A pair of immaculate white sneakers, being worn by the lead singer of The Talking Heads, David Byrne, walk out onto a bare stage while an unseen audience applauds. Byrne places a radio on the stage beside him and says, “I have a tape I want to play for you.” Accompanied only by a drum machine and an acoustic guitar, Byrne launches into a performance of Psycho Killer that ends with him lurching across the stage like a marionette that is losing its strings.
So begins the greatest concert film of all time, Stop Making Sense.
As Psycho Killer comes to an end, Byrne is joined on stage by bassist Tina Weymouth. While Byrne and Weymouth perform Heaven, the black-clad stage crew sets up a drum kit behind them. Drummer Chris Frantz comes out for the third song, Thank You For Sending Me An Angel. The fourth member of the Talking Heads, Jerry Harrison, appears on stage for Found A Job and is then followed by several touring members of the band, including legendary keyboardist Bernie Worrell, guitarist Alex Weir, percussionist Steve Scales, and backup singers, Lynn Mabry and Ednah Holt. It’s not until the concert’s sixth song, Burning Down The House, that the entire band is on stage.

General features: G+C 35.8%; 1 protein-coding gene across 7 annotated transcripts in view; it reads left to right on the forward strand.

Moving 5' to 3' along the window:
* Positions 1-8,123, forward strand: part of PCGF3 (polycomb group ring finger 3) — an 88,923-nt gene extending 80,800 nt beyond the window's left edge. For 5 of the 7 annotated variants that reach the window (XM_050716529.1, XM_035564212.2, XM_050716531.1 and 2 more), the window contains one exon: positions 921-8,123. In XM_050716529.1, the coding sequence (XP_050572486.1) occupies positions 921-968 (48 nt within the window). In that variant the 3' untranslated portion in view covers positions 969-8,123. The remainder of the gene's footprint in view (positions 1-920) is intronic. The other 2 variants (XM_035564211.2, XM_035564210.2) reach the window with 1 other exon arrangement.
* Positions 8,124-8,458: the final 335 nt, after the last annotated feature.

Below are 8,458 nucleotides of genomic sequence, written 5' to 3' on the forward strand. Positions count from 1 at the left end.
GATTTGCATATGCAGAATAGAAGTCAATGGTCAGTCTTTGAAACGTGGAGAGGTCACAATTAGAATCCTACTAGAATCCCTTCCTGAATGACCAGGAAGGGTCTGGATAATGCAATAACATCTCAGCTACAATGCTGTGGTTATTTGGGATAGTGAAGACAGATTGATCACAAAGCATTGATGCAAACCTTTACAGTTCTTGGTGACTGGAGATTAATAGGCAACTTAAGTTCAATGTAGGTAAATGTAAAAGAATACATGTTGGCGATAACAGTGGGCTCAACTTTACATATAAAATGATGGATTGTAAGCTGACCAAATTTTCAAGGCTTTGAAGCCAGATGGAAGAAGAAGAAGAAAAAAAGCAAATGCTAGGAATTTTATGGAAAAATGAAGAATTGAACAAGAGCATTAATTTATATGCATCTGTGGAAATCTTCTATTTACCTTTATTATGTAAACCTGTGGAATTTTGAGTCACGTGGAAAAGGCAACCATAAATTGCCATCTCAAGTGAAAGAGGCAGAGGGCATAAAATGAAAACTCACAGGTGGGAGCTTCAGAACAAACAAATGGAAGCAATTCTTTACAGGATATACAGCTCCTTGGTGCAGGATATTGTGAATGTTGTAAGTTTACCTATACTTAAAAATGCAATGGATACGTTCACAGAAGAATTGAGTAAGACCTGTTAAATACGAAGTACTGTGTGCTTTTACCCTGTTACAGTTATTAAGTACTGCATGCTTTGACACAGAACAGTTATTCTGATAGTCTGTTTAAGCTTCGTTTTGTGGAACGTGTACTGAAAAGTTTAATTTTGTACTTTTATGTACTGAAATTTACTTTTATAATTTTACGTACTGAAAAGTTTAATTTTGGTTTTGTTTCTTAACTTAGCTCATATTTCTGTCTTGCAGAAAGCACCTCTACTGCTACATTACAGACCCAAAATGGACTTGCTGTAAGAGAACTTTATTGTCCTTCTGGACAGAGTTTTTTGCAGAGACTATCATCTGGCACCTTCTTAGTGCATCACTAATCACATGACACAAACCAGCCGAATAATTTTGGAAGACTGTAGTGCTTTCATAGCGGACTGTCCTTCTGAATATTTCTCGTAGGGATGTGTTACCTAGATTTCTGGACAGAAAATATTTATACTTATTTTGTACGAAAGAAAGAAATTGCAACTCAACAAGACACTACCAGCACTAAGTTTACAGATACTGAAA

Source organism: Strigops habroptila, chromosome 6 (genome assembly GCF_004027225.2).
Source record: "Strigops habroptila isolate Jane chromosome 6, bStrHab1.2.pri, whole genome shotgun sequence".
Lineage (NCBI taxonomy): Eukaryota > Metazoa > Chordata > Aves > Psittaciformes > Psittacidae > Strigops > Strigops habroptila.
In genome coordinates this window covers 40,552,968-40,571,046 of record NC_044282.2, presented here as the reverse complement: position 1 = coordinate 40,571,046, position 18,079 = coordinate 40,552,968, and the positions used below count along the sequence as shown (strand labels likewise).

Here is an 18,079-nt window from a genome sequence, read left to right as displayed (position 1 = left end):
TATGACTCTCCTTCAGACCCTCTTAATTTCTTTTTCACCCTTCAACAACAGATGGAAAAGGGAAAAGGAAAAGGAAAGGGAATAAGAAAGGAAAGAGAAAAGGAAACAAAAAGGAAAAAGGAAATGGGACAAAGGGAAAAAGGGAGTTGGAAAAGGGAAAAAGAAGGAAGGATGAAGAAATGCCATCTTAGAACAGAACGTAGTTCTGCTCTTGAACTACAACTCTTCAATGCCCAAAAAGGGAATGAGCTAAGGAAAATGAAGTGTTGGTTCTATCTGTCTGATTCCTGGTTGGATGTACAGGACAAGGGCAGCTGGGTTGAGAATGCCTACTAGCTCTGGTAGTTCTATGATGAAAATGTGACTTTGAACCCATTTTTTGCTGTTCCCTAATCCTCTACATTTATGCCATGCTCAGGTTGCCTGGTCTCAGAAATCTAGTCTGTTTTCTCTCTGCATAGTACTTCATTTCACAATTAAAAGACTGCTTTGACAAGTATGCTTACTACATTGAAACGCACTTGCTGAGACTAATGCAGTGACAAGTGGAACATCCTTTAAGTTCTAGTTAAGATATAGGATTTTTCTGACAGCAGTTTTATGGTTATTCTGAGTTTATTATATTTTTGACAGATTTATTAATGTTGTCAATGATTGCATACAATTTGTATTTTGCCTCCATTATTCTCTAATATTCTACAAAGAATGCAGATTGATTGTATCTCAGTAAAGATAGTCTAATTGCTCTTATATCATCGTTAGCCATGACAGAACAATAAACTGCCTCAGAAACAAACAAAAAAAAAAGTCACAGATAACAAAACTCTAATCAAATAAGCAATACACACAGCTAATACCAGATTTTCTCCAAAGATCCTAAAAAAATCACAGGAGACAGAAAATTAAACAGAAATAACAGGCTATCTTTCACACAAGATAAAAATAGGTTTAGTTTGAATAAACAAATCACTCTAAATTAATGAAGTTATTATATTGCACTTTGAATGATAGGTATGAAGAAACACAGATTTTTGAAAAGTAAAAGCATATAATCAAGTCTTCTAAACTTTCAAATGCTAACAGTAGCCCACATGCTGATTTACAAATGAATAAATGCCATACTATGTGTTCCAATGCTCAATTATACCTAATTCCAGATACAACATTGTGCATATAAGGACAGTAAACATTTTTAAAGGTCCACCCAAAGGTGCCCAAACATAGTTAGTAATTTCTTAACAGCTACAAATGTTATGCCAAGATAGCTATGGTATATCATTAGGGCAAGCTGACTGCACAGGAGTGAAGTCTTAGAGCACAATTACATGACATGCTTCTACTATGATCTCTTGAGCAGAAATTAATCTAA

Pieced together from three separate shows performed at the Pantages Theater in Los Angeles, Stop Making Sense showcases one of the most important bands of the 80s at their absolute best. Eschewing any candid footage of the band backstage and only occasionally showing any shots of the audience, Jonathan Demme keeps the focus on the music and David Byrne’s amazing showmanship. Even more than the music, what really makes Stop Making Sense stand out is Byrne’s physicality. During one instrumental passage, Byrne even runs around the stage in circles before jumping back to his microphone without missing a beat.
Though the entire band is in great form, Byrne is almost always the focus of attention. The only time he’s not is when he goes backstage during a performance of Genius Of Love by Weymouth and Frantz’s side project, The Tom Tom Club. During that time, Byrne is changing into the “big suit,” the costume that continues to define the Talking Heads to this day.
Along with Burning Down The House, highlights include Life During Wartime,
Once in a Lifetime,
and Stop Making Sense‘s most famous moment, David Byrne performing Girlfriend is Better while wearing the iconic “big suit.”
Stop Making Sense is a fun, exhilarating, and sometimes exhausting concert film and, given all the bad feelings that exist between Byrne and the other three members of the band, it’s probably as close as any of us will ever get to experiencing The Talking Heads live.
For tomorrow’s movie a day, I’ll be explaining why Blue Chips always makes me think of England.